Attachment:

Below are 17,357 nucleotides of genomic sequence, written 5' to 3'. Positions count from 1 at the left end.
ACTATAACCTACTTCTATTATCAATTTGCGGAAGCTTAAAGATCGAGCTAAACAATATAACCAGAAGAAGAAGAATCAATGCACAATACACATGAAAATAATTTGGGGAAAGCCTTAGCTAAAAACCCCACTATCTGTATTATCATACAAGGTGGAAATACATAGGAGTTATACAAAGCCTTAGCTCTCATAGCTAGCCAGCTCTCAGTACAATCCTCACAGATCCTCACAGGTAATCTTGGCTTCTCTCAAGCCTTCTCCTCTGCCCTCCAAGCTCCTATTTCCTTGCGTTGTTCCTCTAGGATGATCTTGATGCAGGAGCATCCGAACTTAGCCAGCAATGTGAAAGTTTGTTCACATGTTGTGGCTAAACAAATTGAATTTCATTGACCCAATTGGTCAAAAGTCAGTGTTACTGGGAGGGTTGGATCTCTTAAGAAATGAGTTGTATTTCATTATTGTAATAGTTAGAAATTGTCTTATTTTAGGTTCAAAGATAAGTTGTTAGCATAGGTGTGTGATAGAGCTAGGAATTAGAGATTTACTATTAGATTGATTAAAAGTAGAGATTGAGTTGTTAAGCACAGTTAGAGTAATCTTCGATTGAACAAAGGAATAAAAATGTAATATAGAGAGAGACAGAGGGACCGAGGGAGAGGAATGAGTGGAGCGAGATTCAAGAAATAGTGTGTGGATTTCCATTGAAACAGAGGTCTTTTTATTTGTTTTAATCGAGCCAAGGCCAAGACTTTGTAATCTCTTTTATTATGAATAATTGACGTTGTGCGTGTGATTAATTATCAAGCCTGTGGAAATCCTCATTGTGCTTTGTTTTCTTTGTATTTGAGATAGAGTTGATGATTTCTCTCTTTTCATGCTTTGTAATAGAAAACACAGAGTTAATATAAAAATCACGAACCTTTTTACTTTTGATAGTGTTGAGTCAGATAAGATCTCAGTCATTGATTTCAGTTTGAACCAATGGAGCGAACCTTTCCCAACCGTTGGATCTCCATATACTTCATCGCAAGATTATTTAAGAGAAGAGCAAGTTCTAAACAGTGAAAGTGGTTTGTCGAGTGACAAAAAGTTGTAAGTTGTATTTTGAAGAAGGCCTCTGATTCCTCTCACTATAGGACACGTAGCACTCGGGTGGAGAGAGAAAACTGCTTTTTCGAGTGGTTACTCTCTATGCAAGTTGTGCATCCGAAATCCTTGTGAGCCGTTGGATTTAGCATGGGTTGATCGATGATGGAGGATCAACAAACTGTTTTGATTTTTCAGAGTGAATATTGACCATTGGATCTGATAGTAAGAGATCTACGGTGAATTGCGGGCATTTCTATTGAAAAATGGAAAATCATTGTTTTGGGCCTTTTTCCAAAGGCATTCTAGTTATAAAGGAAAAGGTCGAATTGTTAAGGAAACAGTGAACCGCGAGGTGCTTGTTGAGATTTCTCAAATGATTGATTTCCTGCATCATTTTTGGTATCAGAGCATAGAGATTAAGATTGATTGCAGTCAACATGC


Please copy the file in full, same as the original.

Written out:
Below are 17,357 nucleotides of genomic sequence, written 5' to 3'. Positions count from 1 at the left end.
ACTATAACCTACTTCTATTATCAATTTGCGGAAGCTTAAAGATCGAGCTAAACAATATAACCAGAAGAAGAAGAATCAATGCACAATACACATGAAAATAATTTGGGGAAAGCCTTAGCTAAAAACCCCACTATCTGTATTATCATACAAGGTGGAAATACATAGGAGTTATACAAAGCCTTAGCTCTCATAGCTAGCCAGCTCTCAGTACAATCCTCACAGATCCTCACAGGTAATCTTGGCTTCTCTCAAGCCTTCTCCTCTGCCCTCCAAGCTCCTATTTCCTTGCGTTGTTCCTCTAGGATGATCTTGATGCAGGAGCATCCGAACTTAGCCAGCAATGTGAAAGTTTGTTCACATGTTGTGGCTAAACAAATTGAATTTCATTGACCCAATTGGTCAAAAGTCAGTGTTACTGGGAGGGTTGGATCTCTTAAGAAATGAGTTGTATTTCATTATTGTAATAGTTAGAAATTGTCTTATTTTAGGTTCAAAGATAAGTTGTTAGCATAGGTGTGTGATAGAGCTAGGAATTAGAGATTTACTATTAGATTGATTAAAAGTAGAGATTGAGTTGTTAAGCACAGTTAGAGTAATCTTCGATTGAACAAAGGAATAAAAATGTAATATAGAGAGAGACAGAGGGACCGAGGGAGAGGAATGAGTGGAGCGAGATTCAAGAAATAGTGTGTGGATTTCCATTGAAACAGAGGTCTTTTTATTTGTTTTAATCGAGCCAAGGCCAAGACTTTGTAATCTCTTTTATTATGAATAATTGACGTTGTGCGTGTGATTAATTATCAAGCCTGTGGAAATCCTCATTGTGCTTTGTTTTCTTTGTATTTGAGATAGAGTTGATGATTTCTCTCTTTTCATGCTTTGTAATAGAAAACACAGAGTTAATATAAAAATCACGAACCTTTTTACTTTTGATAGTGTTGAGTCAGATAAGATCTCAGTCATTGATTTCAGTTTGAACCAATGGAGCGAACCTTTCCCAACCGTTGGATCTCCATATACTTCATCGCAAGATTATTTAAGAGAAGAGCAAGTTCTAAACAGTGAAAGTGGTTTGTCGAGTGACAAAAAGTTGTAAGTTGTATTTTGAAGAAGGCCTCTGATTCCTCTCACTATAGGACACGTAGCACTCGGGTGGAGAGAGAAAACTGCTTTTTCGAGTGGTTACTCTCTATGCAAGTTGTGCATCCGAAATCCTTGTGAGCCGTTGGATTTAGCATGGGTTGATCGATGATGGAGGATCAACAAACTGTTTTGATTTTTCAGAGTGAATATTGACCATTGGATCTGATAGTAAGAGATCTACGGTGAATTGCGGGCATTTCTATTGAAAAATGGAAAATCATTGTTTTGGGCCTTTTTCCAAAGGCATTCTAGTTATAAAGGAAAAGGTCGAATTGTTAAGGAAACAGTGAACCGCGAGGTGCTTGTTGAGATTTCTCAAATGATTGATTTCCTGCATCATTTTTGGTATCAGAGCATAGAGATTAAGATTGATTGCAGTCAACATGC